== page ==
Kickin’ It: Best Socks For Survival

Last Updated: May 24, 2021

You’ve got your knife, first-aid kit, and enough emergency food to get you through the next three Super Bowls.

Books to read and water purifiers? Check.

But what about socks?

They’re vital gear that is often disregarded.

We’re here to tell you about the best survival socks you can buy.

Our Top Pick

Best For Camping, Bugging Out Or Traveling

Merino Wool socks
The Wigwam Merino Wool Comfort Hiker can’t be beaten for comfort, performance, and incredible durability.
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What Goes Into a Good Sock

More goes into a good survival sock than you might think, but they aren’t a complicated piece of gear. You’re looking for a few key elements when purchasing socks.



Arguably the most essential feature of a good pair of socks. What good are they if they pinch your toes or irritate your feet?

The best socks are the ones you don’t even know you’re wearing. They’re made of high-quality material that prevents or eliminates blisters and will keep your feet warm and dry. Some are padded and add an additional layer of protection between you and the ground.

Comfort can be a deceiving trait.

I’ve got a couple pairs of Wigwam socks that are a pain to get on and feel too tight for comfort, but after about fifteen minutes, I can’t feel them anymore.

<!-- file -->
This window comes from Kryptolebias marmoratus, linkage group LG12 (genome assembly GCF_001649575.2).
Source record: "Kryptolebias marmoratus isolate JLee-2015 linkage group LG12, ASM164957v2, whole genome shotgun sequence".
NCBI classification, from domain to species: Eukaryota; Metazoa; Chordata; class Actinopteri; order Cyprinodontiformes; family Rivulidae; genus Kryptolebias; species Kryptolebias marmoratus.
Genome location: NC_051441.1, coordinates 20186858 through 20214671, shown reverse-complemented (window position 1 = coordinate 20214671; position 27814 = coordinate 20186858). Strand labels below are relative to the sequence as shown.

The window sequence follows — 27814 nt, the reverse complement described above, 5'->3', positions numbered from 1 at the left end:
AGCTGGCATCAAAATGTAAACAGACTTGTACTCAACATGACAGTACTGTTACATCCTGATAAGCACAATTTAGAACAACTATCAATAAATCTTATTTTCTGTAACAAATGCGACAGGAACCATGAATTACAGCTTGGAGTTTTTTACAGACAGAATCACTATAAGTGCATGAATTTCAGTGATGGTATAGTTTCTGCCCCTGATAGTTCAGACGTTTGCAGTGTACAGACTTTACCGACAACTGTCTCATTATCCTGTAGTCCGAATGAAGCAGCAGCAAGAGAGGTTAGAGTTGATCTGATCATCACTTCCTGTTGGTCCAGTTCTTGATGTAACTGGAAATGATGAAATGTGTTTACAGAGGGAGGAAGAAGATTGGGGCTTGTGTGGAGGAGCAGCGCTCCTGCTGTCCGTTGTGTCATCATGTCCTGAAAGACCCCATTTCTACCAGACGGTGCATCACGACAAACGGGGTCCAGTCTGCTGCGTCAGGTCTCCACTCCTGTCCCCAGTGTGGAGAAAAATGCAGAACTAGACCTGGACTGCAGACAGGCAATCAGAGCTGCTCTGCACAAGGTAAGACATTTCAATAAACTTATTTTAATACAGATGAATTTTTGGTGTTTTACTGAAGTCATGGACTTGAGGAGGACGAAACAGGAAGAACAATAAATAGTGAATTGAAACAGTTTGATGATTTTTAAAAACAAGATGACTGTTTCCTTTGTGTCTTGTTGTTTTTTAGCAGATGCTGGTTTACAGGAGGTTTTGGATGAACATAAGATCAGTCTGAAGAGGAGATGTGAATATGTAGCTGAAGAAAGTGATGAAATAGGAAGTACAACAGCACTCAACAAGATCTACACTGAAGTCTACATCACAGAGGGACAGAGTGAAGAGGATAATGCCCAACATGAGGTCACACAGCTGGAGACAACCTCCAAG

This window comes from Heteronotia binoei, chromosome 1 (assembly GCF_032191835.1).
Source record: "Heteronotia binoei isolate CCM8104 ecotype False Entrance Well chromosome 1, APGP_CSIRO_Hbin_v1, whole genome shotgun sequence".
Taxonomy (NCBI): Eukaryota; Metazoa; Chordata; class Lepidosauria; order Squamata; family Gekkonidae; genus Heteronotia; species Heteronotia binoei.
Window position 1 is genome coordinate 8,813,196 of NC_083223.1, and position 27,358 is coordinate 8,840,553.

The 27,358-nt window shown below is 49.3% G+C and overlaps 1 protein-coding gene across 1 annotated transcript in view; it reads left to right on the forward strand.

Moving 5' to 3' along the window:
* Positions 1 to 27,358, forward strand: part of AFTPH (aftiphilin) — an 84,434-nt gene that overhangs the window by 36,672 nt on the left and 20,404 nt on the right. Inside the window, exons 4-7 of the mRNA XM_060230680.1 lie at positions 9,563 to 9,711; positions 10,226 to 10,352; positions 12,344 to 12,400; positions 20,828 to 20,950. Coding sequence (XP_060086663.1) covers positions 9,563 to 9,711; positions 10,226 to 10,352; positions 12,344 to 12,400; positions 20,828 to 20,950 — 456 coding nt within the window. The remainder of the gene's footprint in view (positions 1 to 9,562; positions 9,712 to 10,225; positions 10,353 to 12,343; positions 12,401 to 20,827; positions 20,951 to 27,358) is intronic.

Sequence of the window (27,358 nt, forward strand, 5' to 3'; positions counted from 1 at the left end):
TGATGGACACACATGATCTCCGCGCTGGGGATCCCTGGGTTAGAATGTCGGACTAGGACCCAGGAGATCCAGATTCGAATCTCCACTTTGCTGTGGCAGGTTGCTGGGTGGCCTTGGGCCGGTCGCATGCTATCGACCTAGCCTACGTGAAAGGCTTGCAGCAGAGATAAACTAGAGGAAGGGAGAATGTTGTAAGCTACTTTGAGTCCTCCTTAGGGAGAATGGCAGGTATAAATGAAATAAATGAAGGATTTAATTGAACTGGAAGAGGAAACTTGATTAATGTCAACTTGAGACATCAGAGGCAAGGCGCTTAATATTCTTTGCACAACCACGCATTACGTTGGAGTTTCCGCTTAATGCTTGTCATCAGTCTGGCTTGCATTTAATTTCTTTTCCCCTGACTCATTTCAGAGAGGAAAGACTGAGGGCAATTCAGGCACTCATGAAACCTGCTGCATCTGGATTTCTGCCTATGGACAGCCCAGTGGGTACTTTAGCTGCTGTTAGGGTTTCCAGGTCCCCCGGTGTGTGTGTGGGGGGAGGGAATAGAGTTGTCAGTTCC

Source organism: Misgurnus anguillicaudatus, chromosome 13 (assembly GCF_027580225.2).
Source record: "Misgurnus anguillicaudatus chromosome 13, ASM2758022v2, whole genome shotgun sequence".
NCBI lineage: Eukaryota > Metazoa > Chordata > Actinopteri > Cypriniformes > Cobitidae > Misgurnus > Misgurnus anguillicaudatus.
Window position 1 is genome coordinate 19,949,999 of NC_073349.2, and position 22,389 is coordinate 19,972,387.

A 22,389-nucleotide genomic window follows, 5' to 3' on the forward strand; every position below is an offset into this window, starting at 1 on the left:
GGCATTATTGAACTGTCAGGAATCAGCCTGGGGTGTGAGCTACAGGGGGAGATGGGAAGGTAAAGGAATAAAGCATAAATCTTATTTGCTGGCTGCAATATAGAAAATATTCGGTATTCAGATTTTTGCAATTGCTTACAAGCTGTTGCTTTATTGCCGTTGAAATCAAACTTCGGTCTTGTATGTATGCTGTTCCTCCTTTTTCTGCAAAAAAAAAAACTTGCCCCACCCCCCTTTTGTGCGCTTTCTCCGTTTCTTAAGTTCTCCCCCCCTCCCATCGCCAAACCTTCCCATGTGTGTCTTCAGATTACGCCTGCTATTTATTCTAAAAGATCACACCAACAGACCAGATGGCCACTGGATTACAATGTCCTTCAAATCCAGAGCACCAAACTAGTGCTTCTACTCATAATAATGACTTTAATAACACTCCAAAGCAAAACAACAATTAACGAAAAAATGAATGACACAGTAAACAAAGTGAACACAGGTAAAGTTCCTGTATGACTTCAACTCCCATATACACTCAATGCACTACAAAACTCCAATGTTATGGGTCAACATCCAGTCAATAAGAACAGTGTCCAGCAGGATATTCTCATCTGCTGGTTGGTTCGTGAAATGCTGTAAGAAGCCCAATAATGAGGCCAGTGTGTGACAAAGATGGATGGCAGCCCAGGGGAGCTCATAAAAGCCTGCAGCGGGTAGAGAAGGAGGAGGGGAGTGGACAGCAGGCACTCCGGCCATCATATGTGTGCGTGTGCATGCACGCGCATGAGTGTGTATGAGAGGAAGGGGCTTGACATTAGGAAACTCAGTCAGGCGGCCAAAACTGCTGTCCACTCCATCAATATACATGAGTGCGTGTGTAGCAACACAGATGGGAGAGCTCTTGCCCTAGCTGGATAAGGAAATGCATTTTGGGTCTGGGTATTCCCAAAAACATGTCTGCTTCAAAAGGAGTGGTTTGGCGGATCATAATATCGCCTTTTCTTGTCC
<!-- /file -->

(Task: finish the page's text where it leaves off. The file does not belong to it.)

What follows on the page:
They become one of the most comfortable pairs of socks I’ve ever worn after a short period of stretching out and acclimation.

When considering the importance of comfort, think first about your intended purposes and likely activities.

Are you going to be in a cold and wet environment where you need warm feet?

Or are you clocking mile after mile of travel on your feet and need something lighter but protective?


Socks tend to wear out faster than most other pieces of clothing.

You want something that will last you as long as possible. After all, if the SHTF, there won’t be factories churning out piles of socks for you to pick through.

You need something that will last and put up to abuse.

In my experience, wool lasts far longer than any other material. Synthetic materials tend to be light and perform their duties well, but nothing beats a good pair of wool socks in terms of durability.

Rotating your socks is important as well. If you’re moving around extensively on your feet and working up a sweat or are in wet conditions, it could even be beneficial to change your socks midway through the day.

By giving our textiles a break from use, we can prolong their lifetime.


You’ll find two basic types of material when purchasing socks: natural and man-made.

Each material has its benefits and its drawbacks. Many designers will combine both types of material when making their socks to get the best of both worlds.

Natural materials like cotton and wool readily absorb water. That’s why those white cotton socks we all know so well tend to get all sorts of stinky.